Standard & Poor's downgraded the creditworthiness of the eurozone's bailout fund, however this news was expected by the markets therefore there was little/no negative reaction.

 

Generally, at the moment, there is heightened "risk appetite" which boosts commodity currencies such as the Aussie dollar.

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Hi everyone - please see a sumarry of the main global currencies below.

EUR: the euro began the week well and ended it badly. Heartened by the first EU summit meeting of the season, involving the French and German leaders, investors reacted positively to successful bond auctions by Italy and Spain and to the European Central Bank's assertion that it had prevented a credit crunch. On Friday, however, all the good work was destroyed when eight Euroland countries, including France, received downgrades to their credit ratings. It was not a surprise but it was unhelpful to the euro.

 

USD: Early underperformance by the US dollar and Japanese yen stemmed from greater confidence in the euro area. For four days that more optimistic attitude reduced investors' appetite for the safe-haven currencies. The bubble of optimism popped on Friday after Standard & Poor's lowered the credit ratings of France and seven other Euroland states. The dollar spiked higher and held onto most of its gains this Monday morning.

 

NZD: The Kiwi was the week's top performer, adding 2% against the pound to touch a four-month high and strengthening by a similar proportion against the euro to reach a record high. It was broad sentiment that drove it ahead rather than any NZ-specific economic news. There was only one statistic; November's building permits, and they were down by -6.4% on the month.

 

CAD: The Canadian dollar lagged its Australian and New Zealand cousins but comfortably outperformed the rand, the safe-haven currencies and the Europeans. Upbeat sentiment during the first four days of the week took the three Commonwealth commodity dollars ahead of the pack. They fell back on Friday after a downgrade of euro zone credit ratings dissipated investor confidence.

 

GBP: The UK economic picture is poor with worries remaining about falling back into recession. British inflation fell sharply in December, with the annual CPI rate dropping to 4.2 percent from 4.8 percent in November, supporting the Bank of England's view that consumer price inflation may have peaked. The weaker reading will add to expectations the BoE will increase asset purchases under its quantitative easing programme next month.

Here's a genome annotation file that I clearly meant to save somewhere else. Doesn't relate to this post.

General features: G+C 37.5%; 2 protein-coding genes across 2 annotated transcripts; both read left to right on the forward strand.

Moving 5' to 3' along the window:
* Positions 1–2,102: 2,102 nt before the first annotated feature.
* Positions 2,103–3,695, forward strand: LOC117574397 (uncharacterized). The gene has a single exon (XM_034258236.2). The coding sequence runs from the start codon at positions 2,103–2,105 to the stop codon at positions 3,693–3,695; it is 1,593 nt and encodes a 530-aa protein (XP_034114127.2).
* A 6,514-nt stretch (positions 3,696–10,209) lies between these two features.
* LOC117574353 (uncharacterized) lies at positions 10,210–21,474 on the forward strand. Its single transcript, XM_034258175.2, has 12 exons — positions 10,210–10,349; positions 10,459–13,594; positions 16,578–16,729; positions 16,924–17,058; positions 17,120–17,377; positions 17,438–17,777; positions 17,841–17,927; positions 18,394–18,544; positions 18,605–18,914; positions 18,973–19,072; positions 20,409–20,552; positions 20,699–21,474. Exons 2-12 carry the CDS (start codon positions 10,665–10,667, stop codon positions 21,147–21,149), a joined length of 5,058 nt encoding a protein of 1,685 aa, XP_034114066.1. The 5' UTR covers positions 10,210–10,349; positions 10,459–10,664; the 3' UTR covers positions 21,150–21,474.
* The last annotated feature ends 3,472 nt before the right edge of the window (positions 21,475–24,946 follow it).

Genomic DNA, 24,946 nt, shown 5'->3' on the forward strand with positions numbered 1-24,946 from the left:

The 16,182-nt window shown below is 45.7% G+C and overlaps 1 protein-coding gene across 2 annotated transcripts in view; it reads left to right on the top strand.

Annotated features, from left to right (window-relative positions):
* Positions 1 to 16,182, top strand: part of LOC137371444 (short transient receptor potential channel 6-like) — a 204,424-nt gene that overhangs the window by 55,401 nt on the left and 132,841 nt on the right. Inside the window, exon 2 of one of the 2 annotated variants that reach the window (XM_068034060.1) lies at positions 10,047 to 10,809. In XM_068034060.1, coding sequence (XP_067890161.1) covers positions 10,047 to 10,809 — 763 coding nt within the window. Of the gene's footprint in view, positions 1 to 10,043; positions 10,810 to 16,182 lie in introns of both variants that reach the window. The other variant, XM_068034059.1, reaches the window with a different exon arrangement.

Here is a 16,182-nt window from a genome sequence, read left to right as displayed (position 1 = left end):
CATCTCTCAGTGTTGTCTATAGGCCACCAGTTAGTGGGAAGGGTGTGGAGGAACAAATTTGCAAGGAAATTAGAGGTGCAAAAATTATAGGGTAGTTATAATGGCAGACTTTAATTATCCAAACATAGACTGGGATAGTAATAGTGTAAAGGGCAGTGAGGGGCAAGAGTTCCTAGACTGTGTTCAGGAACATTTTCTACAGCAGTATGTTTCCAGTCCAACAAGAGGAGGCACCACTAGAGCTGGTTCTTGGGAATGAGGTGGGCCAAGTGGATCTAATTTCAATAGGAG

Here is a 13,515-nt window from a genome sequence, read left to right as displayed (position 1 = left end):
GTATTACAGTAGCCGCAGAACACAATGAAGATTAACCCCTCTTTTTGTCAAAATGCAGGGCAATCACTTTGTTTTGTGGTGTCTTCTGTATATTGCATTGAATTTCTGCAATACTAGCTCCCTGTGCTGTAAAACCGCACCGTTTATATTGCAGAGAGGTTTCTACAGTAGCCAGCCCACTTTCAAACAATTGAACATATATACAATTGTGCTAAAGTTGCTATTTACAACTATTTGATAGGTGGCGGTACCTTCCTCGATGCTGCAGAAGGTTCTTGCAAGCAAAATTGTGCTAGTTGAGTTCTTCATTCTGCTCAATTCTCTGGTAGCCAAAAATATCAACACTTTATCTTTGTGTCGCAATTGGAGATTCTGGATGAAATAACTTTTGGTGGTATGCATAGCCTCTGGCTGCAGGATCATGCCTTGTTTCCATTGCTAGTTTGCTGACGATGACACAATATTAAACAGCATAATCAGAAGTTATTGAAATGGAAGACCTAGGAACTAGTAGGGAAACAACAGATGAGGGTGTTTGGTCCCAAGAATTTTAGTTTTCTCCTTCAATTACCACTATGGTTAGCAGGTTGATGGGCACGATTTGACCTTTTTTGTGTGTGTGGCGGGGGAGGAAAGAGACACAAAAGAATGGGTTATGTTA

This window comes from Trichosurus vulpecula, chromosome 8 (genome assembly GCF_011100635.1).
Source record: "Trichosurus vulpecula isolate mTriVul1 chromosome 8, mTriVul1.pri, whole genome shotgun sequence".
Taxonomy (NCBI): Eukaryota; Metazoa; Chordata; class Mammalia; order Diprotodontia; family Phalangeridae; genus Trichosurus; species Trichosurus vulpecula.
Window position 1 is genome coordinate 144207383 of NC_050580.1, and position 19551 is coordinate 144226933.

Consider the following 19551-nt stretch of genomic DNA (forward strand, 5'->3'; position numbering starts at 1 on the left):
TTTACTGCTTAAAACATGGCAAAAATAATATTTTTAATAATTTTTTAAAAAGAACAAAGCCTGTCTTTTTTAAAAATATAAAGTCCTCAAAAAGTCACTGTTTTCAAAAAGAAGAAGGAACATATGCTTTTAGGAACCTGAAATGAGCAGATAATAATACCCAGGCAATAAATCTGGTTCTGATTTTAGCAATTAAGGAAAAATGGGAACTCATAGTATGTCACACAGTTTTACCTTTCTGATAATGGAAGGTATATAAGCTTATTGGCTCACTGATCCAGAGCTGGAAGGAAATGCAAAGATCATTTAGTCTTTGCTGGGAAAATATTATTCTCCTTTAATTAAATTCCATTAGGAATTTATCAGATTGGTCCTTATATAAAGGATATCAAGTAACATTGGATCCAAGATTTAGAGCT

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Hi everyone, please see the latest currency updates below, thanks.

 

EUR: In what looked like a re-run of the previous week the euro spent four days on the rise before falling nearly all the way back on Friday. The optimism this time came from a perception that the wholesale downgrade of Euroland credit ratings was no worse for the euro than a similar US downgrade in August had been for the dollar. Friday's pessimism came with the fear that Greece's debt restructure might fall apart.

 

USD: With investors mostly in upbeat mood they felt no need for the security offered by the US dollar and the yen. The safe-haven currencies were left on the shelf and were the week's two worst performers. US economic data were in short supply and even those that did emerge were not particularly useful as guidance. The most instructive figure this week will be the first peek at fourth quarter gross domestic product, which is forecast to have grown by an annualised 3.0%.

 

AUD: The Aussie kept close company with the NZ dollar, the euro and the Swiss franc. It did not have much to say for itself and was fortunate not to be punished for some disappointing employment data. While the 5.2% unemployment rate was unchanged, 29,300 jobs were lost in December and the November job loss count was revised upwards to 7,500. The news had only a temporarily negative effect on the Australian dollar.

 

NZD: December's Quarterly Survey of Business Opinion had a subdued tone, showing a second successive decline in business confidence and an almost complete absence of upward pressure on prices. The collapse of inflation became clear 24 hours later with figures showing how the consumer price index fell by -0.3% in the December quarter. The negative inflation number was not helpful to the NZ dollar but did it no lasting damage.

 

CAD: The Canadian dollar was more strongly attracted to the US dollar than to its Australian and New Zealand cousins. It got no help from the Canadian economic data and one figure was a noticeable handicap. The consumer price index fell by -0.6% in December. It was only one month's data, and inflation for the year as a whole was a positive 2.3%, but the whiff of deflation did not bring buyers flocking to the Loonie.

 

GBP: Concerns linger on the Bank of England potentially having to inject further cash into the fragile UK economy (this is called Quantitative easing). Fourth-quarter UK GDP data is released on Wednesday and depending on the figure, this could undermine sterling and weaken the pound.